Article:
Restoring Health to an Unhealthy Church: What Principles Should Guide You?

After a several week hiatus, I return to this series of posts on working for biblical reformation in a local church. Previously I addressed why this should even be attempted and what the goal of such an effort is. With this post I want to start thinking about the principles shat should guide our efforts in restoring health to an unhealthy church.

1. Remember that the church belongs to Christ and you are His steward Though we speak of “my church” for the sake of convenience pastors must never forget that the church is God’s idea and every local church belongs to Christ. Paul told the Ephesian elders that they must “shepherd the church of God which He purchased with His own blood” (Acts 20:28). Pastors must remember that the particular church that we serve has been paid for by the blood of Jesus Christ. He has promised to build His church. Our responsibility is to carry out the duties of undershepherds and to do so as servants of stewards of Christ.

This thought will help a pastor remember two important truths. First, the glory of Jesus is at stake in how the church lives. Seeking to restore spiritual health is about more than merely the welfare of the individual members and certainly more than the ease or reputation of the pastor. It is about the honor of our Lord and the display of His greatness to a watching world and to unseen principalities and powers.

Second, though opposition and resistance may be packaged in personal attacks, the issues are not personal. Pastors must guard against seeking to build their own kingdoms or establish their own agendas. We must be clear that the agenda we adopt and pursue is revealed in Scripture and not simply our own personal preference. Only then can we take comfort in the knowledge that if the messenger is attacked it is because of the message. When a soldier is shot he bleeds just as readily whether he is fighting in the name of his king or in his own name. But it is commendable to God if you suffer for doing good (1 Peter 2:20-23).
The Word of God is sufficient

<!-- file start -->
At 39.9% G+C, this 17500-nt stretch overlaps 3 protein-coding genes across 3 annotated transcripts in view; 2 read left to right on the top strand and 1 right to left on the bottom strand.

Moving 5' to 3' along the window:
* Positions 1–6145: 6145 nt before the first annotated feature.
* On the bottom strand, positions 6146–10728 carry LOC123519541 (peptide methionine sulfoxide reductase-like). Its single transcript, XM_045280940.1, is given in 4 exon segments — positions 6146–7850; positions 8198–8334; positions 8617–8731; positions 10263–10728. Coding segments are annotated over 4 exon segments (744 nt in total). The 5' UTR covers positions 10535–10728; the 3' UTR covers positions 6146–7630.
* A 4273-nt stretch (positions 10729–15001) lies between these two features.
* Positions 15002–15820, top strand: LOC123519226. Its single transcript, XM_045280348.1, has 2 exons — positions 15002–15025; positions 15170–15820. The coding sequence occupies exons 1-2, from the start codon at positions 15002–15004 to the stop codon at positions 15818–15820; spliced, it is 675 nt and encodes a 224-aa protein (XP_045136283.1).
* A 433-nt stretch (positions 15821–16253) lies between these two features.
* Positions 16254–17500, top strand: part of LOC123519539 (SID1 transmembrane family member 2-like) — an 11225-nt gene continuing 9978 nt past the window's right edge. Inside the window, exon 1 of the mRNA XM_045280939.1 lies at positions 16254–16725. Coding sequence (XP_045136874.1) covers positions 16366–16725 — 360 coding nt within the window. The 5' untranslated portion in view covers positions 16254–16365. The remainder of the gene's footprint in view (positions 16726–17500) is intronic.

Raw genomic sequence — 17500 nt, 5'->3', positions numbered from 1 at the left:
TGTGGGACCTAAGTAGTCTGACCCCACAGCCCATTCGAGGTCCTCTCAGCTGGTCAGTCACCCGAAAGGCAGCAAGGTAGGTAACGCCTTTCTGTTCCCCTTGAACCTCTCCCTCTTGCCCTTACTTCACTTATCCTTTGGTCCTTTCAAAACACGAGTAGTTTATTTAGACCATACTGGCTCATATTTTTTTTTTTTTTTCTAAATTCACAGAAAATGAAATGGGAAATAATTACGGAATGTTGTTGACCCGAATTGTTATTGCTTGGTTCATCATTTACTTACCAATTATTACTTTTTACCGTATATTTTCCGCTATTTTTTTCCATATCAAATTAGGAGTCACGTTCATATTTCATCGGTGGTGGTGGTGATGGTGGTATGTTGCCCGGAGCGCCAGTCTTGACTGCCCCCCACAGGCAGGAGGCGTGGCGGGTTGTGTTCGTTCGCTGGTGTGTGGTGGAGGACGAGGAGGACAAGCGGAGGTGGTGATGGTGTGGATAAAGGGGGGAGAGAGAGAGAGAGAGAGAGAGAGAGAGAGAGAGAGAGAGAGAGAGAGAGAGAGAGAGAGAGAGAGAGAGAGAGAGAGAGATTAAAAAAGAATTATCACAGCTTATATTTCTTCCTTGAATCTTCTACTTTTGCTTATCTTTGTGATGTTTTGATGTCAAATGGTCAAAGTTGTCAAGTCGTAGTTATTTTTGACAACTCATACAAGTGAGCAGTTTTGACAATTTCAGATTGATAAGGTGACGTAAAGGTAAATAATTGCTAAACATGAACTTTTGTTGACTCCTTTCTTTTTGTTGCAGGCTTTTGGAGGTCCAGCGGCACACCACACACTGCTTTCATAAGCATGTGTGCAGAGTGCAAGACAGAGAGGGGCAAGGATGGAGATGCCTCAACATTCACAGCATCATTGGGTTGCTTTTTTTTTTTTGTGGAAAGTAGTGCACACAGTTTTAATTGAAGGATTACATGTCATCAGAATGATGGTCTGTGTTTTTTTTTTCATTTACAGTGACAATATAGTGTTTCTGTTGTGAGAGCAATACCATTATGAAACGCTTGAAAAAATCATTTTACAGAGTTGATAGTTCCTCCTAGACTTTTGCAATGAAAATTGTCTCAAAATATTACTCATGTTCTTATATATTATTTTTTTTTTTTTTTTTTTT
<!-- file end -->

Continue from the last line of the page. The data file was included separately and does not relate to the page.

People need to be taught before they can be expected to change

Learn to pick your battles

Work of reformation does not exclude regular, ongoing ministry

Tom Ascol has served as a Pastor of Grace Baptist Church in Cape Coral, FL since 1986. Prior to moving to Florida he served as pastor and associate pastor of churches in Texas. He has a BS degree in sociology from Texas A&M University (1979) and has also earned the MDiv and PhD degrees from Southwestern Baptist Theological Seminary in Ft. Worth, Texas. He has served as an adjunct professor of theology for various colleges and seminaries, including Reformed Theological Seminary, the Covenant Baptist Theological Seminary, African Christian University, Copperbelt Ministerial College, and Reformed Baptist Seminary. He has also served as Visiting Professor at the Nicole Institute for Baptist Studies at Reformed Theological Seminary in Orlando, Florida. Tom serves as the President of Founders Ministries and The Institute of Public Theology. He has edited the Founders Journal, a quarterly theological publication of Founders Ministries, and has written hundreds of articles for various journals and magazines. He has been a regular contributor to TableTalk, the monthly magazine of Ligonier Ministries. He has also edited and contributed to several books, including Dear Timothy: Letters on Pastoral Ministry, The Truth and Grace Memory Books for children and  Recovering the Gospel and Reformation of Churches. He is also the author of From the Protestant Reformation to the Southern Baptist ConventionTraditional Theology and the SBC and Strong and Courageous. Tom regularly preaches and lectures at various conferences throughout the United States and other countries. In addition he regularly contributes articles to the Founders website and hosts a weekly podcast called The Sword & The Trowel. He and his wife Donna have six children along with four sons-in-law and a daughter-in-law. They have sixteen grandchildren.
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